The In-Depth Interview Advantages and Disadvantages

in depth interviews qualitative research methods

Advantage: Budget Friendly

For the budget-conscious, depth interviews may involve fewer participants and can be made to work hard. Of course, the more specific we get in terms of participant and objectives the more impact it has on budget, but we will always spend your money as if it were our own – promise.

in depth interview advantages and disadvantages

Advantage: Non-Verbal Communication

A significant part of what we communicate is non-verbal. Not 92% as you may have heard from a social experiment conducted donkeys ago, but it is very high, higher than you might expect. A face-to-face interview brings body language like gestures, voice tone, and facial expression back into focus. As a result, the interviewer gets a much fuller understanding of what it is the respondent is trying to convey. By the way, arms folded? They may be actually comfortable as opposed to “closed off” – context is key.

in depth interviews qualitative research methods

Advantage: Positive Rapport

One of the main advantages of in-depth interviews in research is that they allow the researcher to develop an informal rapport with the participant. This often means that the insight gained is richer and more varied. It allows the interviewer more scope to probe deeper into areas of particular interest and also to redirect the interview when necessary. Often, we sit down for a 60 min chat, and we end up there a lot longer – we like talking and listening to people!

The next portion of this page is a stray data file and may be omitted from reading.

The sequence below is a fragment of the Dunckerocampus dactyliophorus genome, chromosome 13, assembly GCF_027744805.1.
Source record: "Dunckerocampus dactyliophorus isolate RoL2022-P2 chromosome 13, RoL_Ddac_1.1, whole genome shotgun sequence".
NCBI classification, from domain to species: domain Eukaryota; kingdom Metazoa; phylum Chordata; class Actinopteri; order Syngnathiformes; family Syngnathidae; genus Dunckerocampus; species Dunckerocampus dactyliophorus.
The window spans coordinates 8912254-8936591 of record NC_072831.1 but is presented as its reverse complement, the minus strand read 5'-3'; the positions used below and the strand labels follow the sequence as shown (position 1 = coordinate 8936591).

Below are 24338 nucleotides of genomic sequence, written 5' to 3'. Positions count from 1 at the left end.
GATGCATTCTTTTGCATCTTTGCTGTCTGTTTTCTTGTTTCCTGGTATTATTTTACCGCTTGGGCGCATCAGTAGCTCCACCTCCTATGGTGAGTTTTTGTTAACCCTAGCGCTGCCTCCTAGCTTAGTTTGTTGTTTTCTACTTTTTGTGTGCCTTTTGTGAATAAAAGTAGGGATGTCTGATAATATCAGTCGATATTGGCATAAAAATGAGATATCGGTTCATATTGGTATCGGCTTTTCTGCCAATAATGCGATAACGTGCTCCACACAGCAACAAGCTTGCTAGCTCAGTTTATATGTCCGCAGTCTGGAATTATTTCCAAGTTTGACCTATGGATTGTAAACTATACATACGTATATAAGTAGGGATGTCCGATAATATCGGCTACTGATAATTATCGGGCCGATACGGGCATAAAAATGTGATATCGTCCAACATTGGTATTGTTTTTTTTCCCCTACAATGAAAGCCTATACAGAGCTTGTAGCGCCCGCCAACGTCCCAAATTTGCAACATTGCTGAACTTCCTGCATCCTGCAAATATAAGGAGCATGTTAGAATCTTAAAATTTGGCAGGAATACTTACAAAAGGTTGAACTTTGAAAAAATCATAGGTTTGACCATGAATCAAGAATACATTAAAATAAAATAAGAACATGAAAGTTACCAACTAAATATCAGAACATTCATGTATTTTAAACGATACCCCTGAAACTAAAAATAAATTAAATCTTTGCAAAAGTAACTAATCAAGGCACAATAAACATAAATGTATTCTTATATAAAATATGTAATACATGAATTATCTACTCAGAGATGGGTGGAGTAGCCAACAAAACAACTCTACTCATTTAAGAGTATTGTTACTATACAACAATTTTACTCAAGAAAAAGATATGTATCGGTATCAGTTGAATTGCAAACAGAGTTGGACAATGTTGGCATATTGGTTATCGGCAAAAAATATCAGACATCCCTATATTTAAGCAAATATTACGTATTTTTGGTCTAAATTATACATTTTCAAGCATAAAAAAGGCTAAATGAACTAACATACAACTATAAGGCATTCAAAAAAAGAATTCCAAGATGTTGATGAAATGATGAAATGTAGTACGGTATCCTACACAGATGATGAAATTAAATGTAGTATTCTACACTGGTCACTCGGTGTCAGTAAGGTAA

in depth interviews in qualitative research

Advantage: Online? No problem

Depth interviews lend themselves to being adapted so that they can be conducted remotely. Modern online communications technology like Zoom, may not present an opportunity to inspire the same levels of trust as a personal interview, but they can still produce meaningful consumer insight. And they are very handy when conducting multi-region depths so a participant in London quickly followed by one in Leeds? Done.

interview expert

Disadvantage: Non-experts need not apply

For the depth interview to be a truly successful market research technique, the interviewer must have the right level of training, skills, and experience. It looks like it’s “just a chat” but the trust is there is a lot more taking place. Think about driving a car – it looks like “you’re just driving” but the reality is you have mastered the gears, speed, observation, radio – you make it look easy. Conducting an open-ended interview while at the same time maintaining a structure and sharp focus on the desired outcome, is a special skill.

objective results analysis

Disadvantage: Objectivity

Results are based on a small sample and are not quantifiable. Analysing them is best undertaken by independent specialists like Spark. Objectivity rather than bias is the key to analysing results, examining new ideas, and producing inspired marketing strategies. For this reason, we often conduct In-depths in a project alongside or before quantitative measurement.

Work that works

Research shouldn’t be boring. We believe that fun breeds creativity, which in turn, delivers better results. And that’s why collaboration is core to Spark projects. We work in partnership with our clients, creating the insight which turns customer understanding into strategy.